The Denver Post reports, “Patent No. 6,630,507: Why the U.S. government holds a patent on cannabis plant compounds It’s about technology transfer, not legalization”
The intent of the posts is symbolic, said Sam Mendez, an intellectual property and public policy lawyer who serves as the executive director of the University of Washington’s Cannabis Law & Policy Project.
“Naturally, it shows that there is a certain amount of hypocrisy that there is ‘no accepted medical use’ for cannabis according to federal law,” Mendez said. “And yet here you have the very same government owning a patent for, ostensibly, a medical use for marijuana.”
More Money Going to Federal Lobbying Efforts From the Marijuana Industry
Housing Secretary Carson Pronounces on Cannabis. It is What You Would Expect
The HUD secretary briefly strayed from his prepared remarks to note that he believed marijuana use was just as problematic as opiate abuse.
“I’m not all that enthusiastic about marijuana because there have been numerous studies that show exposing a developing brain to marijuana can lead to lower IQs,” he said. “We already have enough people with a low IQ, and we don’t need anymore.”
Medical marijuana advocate John Morgan has added three more plaintiffs to his lawsuit against the state, filed after lawmakers refused to allow marijuana to be smoked, according to court filings accessed Wednesday.
Diana Dodson of Levy County, a cancer patient; Catherine Jordan of Manatee County, who has Lou Gehrig’s disease; and Roberto Pickering of Leon County, who suffers from post-traumatic stress disorder; all qualify to use medicinal cannabis under a constitutional amendment passed last year.
Their names were added to the action this week. Also, Circuit Judge Karen Gievers allowed Morgan an extra 30 days to file an amended complaint in the case, first lodged in July by People United for Medical Marijuana, the political committee behind the amendment.
The suit seeks a declaratory judgment that the smoking ban runs counter to the amendment’s language.
Other states allow medical marijuana. Judge asks why Kentucky shouldn’t join them.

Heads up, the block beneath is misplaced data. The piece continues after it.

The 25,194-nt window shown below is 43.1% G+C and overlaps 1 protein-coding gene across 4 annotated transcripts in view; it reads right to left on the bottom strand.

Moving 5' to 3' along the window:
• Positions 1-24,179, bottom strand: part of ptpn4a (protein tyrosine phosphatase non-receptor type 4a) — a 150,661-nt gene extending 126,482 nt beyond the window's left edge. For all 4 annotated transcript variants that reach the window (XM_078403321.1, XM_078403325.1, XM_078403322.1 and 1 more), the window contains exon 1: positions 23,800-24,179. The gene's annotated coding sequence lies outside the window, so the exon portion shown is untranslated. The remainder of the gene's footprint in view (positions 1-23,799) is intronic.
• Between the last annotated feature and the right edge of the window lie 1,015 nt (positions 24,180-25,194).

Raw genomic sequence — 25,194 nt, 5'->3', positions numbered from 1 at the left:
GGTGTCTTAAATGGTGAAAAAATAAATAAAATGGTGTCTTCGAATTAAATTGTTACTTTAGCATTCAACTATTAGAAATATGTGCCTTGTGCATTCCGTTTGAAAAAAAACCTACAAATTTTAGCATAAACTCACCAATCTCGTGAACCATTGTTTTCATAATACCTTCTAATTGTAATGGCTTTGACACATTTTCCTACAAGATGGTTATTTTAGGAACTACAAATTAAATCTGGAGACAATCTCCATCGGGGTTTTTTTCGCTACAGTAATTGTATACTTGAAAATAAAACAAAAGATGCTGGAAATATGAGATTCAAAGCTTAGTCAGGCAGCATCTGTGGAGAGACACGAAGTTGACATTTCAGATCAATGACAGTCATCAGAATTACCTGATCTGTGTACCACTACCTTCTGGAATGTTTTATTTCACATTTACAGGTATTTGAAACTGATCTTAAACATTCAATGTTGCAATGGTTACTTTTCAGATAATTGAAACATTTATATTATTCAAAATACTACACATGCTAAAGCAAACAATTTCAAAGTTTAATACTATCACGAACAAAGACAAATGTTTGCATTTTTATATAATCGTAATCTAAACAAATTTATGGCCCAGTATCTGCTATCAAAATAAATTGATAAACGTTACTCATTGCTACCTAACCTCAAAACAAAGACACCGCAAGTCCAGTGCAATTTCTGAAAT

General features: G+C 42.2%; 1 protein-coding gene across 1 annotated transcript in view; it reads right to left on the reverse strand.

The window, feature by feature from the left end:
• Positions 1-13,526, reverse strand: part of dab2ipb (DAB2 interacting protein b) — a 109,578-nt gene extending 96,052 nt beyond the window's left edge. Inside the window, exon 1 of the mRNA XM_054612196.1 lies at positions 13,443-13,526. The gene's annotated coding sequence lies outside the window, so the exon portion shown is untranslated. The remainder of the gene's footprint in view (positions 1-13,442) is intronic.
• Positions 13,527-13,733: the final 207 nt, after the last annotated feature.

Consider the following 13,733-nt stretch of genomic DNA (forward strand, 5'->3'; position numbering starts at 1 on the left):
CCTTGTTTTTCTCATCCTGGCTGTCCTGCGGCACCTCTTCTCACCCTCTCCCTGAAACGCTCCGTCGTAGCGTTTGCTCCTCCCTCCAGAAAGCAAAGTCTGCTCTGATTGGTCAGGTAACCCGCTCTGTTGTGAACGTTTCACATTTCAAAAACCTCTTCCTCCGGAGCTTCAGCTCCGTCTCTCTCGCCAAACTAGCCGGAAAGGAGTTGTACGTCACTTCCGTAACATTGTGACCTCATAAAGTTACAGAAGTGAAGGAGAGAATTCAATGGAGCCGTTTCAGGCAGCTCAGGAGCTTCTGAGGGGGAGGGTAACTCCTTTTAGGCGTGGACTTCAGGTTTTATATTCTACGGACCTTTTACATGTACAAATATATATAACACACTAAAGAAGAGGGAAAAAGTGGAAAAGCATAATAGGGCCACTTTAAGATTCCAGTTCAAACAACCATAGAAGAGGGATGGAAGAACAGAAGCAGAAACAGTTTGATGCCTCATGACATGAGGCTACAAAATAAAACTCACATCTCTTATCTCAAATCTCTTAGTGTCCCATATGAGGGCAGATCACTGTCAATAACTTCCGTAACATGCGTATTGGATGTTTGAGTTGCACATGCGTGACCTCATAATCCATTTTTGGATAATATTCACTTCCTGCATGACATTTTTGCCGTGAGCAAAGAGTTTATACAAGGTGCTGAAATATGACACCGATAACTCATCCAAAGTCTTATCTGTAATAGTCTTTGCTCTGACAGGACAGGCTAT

Frankfort A Franklin Circuit Court judge on Tuesday asked attorneys for the state why Kentucky should not make medical marijuana available to patients who believe it might help them, given that “we’ve pretty much decriminalized” the drug around much of the nation and even in parts of the state.
Judge Thomas Wingate is considering motions by Gov. Matt Bevin and Attorney General Andy Beshear to dismiss a lawsuit filed in June by three Kentuckians who want the legal right to use marijuana as medicine in the state where they live. Wingate said he expects to hand down a decision on the motion in the near future.
A new state board governing medical marijuana rules is eyeing shutting down all of Michigan’s dispensaries — including dozens of medical marijuana dispensaries currently operating in Detroit.
Members of the Medical Marihuana Licensing Board argue that the dispensaries are illegal under current state law, and want them forced closed by Sept. 15.
During the board’s second meeting on Monday, media outlets report that member State Police Sgt. David Bailey said he wanted dispensaries closed immediately, but that some would be granted licenses to stay open under a law passed last year to regulate the medical marijuana industry.
In 2013, the Michigan Supreme Court ruled dispensaries were illegal under Michigan’s medical marijuana law, though some municipalities have passed their own ordinances allowing for the shops.
Saying that “Every dispensary that’s out there right now is open in violation of the Michigan Medical Marihuana Act,” MLive reports Bailey proposed forcing current dispensaries to shut down or risk being unable to obtain licenses to operate legally under the regulatory framework that will go into effect Dec. 15.